COLLINS X CNET: a bold new retro-futuristic rebranding for a bold new era in good journalism
Ah, the sleaziness of the infamous clickbait, this powerful attention-grabbing form of “reporting” that premiered since the very inception of web-based news feeds and tears people’s mind-frame to pieces. Ah, the meaningless and oh-so-popular clickbait strategy that turned media outlets into hungry for views advertising agencies, prompting a negative culture cycle that keeps churning. Ah, the clickbait that has abused even the most avid readers and has eroded reporting of its core value for news that matter has a new frontier to battle, enter CNET.
Algorithms and so-called “journalists” took over the digital publishing industry, bombarding us with sensational, shocking, and over-the-top stories at the expense of accuracy and fairness on our screens. The 24-hour news cycle has been replaced by a 60-second one. Standing its ground as one of the world’s most trusted sources for reporting and advice about technology and digital culture since 1994 when it premiered online, CNET builds its own embankment aiming for “good journalism.”
For CNET living in a hyper-changing world, doesn’t mean one should be aware of everything, everyone, all at once. “Too Much Information” (TMI) is much ado about nothing and a modern “service journalism” takeover is a must. Under this golden ratio principle, the outlet has extended its news coverage beyond tech to cover issues that deserve one’s attention including money, home, wellness, culture, cars, and climate. This bold new editorial approach needed iconic visual packaging to excel. Enter COLLINS.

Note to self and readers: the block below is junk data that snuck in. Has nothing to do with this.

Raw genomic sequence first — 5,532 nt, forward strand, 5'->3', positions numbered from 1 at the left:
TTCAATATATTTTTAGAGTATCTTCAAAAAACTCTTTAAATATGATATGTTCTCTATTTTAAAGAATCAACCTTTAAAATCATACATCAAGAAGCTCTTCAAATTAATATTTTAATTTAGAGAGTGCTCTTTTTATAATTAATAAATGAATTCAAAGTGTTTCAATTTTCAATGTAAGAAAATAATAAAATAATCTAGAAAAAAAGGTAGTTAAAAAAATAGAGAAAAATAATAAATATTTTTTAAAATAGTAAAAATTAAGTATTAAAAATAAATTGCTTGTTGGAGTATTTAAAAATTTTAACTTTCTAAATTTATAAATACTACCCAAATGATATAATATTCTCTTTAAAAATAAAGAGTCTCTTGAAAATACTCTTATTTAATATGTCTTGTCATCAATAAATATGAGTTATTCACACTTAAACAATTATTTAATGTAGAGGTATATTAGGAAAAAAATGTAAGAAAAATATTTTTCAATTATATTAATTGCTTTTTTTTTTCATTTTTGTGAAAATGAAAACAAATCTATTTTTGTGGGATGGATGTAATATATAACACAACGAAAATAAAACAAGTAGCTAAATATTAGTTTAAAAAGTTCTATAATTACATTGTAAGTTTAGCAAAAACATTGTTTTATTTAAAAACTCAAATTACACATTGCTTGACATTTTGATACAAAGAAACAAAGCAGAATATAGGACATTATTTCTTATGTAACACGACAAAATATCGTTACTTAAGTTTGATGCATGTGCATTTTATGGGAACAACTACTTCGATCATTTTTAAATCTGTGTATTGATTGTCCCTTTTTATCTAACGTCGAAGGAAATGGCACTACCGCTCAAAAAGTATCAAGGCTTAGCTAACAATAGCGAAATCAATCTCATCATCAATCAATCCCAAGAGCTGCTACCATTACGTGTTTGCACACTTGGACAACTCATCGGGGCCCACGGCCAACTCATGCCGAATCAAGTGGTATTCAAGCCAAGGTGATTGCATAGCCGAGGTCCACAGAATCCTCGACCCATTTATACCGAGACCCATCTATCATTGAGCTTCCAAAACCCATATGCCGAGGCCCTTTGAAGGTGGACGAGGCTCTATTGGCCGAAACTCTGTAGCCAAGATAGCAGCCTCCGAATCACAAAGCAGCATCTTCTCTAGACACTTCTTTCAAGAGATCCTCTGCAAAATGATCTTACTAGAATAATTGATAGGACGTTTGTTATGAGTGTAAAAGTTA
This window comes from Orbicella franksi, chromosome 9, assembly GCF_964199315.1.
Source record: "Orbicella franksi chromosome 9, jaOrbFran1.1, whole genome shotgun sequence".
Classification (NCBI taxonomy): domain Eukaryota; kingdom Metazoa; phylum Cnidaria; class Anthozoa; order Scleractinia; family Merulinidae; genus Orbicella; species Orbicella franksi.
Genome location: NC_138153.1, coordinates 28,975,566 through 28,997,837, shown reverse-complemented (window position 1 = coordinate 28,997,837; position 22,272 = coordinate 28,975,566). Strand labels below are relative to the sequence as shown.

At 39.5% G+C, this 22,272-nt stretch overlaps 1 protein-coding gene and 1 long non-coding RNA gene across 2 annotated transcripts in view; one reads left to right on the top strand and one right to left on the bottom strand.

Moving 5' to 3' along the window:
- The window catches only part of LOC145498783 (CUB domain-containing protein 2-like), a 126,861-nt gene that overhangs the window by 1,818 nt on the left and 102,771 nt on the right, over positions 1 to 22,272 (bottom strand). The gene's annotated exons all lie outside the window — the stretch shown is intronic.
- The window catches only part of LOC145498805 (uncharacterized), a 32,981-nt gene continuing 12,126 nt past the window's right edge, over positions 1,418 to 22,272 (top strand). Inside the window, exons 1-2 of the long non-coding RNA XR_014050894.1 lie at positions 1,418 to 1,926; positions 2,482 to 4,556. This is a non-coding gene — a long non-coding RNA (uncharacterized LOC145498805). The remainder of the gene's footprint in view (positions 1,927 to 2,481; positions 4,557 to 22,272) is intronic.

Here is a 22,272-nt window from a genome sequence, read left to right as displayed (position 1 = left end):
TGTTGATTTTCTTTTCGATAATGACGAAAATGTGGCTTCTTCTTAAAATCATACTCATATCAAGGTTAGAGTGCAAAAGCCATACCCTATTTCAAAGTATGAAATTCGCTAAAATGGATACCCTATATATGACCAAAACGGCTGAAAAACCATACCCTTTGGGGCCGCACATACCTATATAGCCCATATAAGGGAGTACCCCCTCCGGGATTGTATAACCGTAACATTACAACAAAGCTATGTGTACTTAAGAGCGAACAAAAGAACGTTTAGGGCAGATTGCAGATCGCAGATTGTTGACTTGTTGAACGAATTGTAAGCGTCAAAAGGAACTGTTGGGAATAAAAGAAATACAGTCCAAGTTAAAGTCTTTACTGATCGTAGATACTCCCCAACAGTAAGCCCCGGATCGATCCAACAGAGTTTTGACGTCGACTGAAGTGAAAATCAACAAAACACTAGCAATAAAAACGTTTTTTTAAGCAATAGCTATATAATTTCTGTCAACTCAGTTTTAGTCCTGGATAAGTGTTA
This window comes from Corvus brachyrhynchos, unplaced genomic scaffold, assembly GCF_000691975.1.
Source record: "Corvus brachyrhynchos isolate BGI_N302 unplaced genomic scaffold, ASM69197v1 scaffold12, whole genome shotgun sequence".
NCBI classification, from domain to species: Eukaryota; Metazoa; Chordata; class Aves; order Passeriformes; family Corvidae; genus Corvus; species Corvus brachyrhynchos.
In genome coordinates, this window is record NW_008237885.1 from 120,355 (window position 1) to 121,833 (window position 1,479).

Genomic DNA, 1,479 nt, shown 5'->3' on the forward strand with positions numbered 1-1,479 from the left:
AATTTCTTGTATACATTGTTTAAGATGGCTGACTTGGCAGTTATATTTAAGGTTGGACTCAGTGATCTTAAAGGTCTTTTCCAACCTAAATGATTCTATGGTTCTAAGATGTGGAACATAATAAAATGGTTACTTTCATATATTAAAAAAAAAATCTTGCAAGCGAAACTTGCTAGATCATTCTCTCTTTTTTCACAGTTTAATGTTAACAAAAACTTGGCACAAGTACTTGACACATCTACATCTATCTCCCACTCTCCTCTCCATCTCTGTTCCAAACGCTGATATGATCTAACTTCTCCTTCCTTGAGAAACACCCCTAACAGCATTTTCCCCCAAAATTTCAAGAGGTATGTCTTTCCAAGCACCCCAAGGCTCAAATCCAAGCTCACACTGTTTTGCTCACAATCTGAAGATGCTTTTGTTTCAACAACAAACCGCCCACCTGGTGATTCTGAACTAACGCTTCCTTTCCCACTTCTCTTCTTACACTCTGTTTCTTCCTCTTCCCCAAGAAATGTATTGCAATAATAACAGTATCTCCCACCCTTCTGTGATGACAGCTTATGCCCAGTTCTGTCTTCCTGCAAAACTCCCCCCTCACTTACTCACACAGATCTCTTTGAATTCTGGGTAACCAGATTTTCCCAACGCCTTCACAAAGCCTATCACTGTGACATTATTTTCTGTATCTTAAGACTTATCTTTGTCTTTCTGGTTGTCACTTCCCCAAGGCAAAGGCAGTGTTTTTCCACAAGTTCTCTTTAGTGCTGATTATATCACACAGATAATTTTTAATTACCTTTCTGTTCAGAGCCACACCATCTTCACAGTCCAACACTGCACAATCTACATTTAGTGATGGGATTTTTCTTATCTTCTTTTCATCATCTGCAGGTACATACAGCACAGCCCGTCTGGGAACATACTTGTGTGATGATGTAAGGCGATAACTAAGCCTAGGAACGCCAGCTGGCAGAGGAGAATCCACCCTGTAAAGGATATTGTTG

CNET knew firsthand that this long-delayed news approach away from the internet rabbit hole would need a fresh, bold rebranding to grab people’s attention, CNET knows that interesting doesn’t mean boring. Commissioning COLLINS to craft a new brand strategy, story, and identity that “transforms it from a tech-review site into an editorial-first brand people trust for its shockingly useful information as much as its expertise” while making it more uplifting and enjoyable was the smart thing to do.
“After meeting with their editors and publishers to discuss their renewed vision for CNET, we saw how their combination of expert reporters and multiple channels could turn a constantly changing world into practical opportunities for people” notes COLLINS.
“More than just looking like a different type of news source, we worked with CNET to better express their unique form of service journalism. They are now able to articulate what they want people to do with CNET’s reporting —and set the bar for what the rest of the industry should provide. To signal this transformation, we had to plant CNET’s flag alongside other trustworthy, timely, and leading news organizations.”
“Faced with today’s partisan publications on one end and clickbait factories on the other, we looked to broadcast journalism giants from the 1950s through 1970s—the decades before the FCC abolished the fairness doctrine requiring outlets to represent differing viewpoints. A time when the news was deeply respected and viewed as a public good” explains COLLINS about a truly retro-futuristic rebranding brought into fruition with a range of new design components and systems for CNET.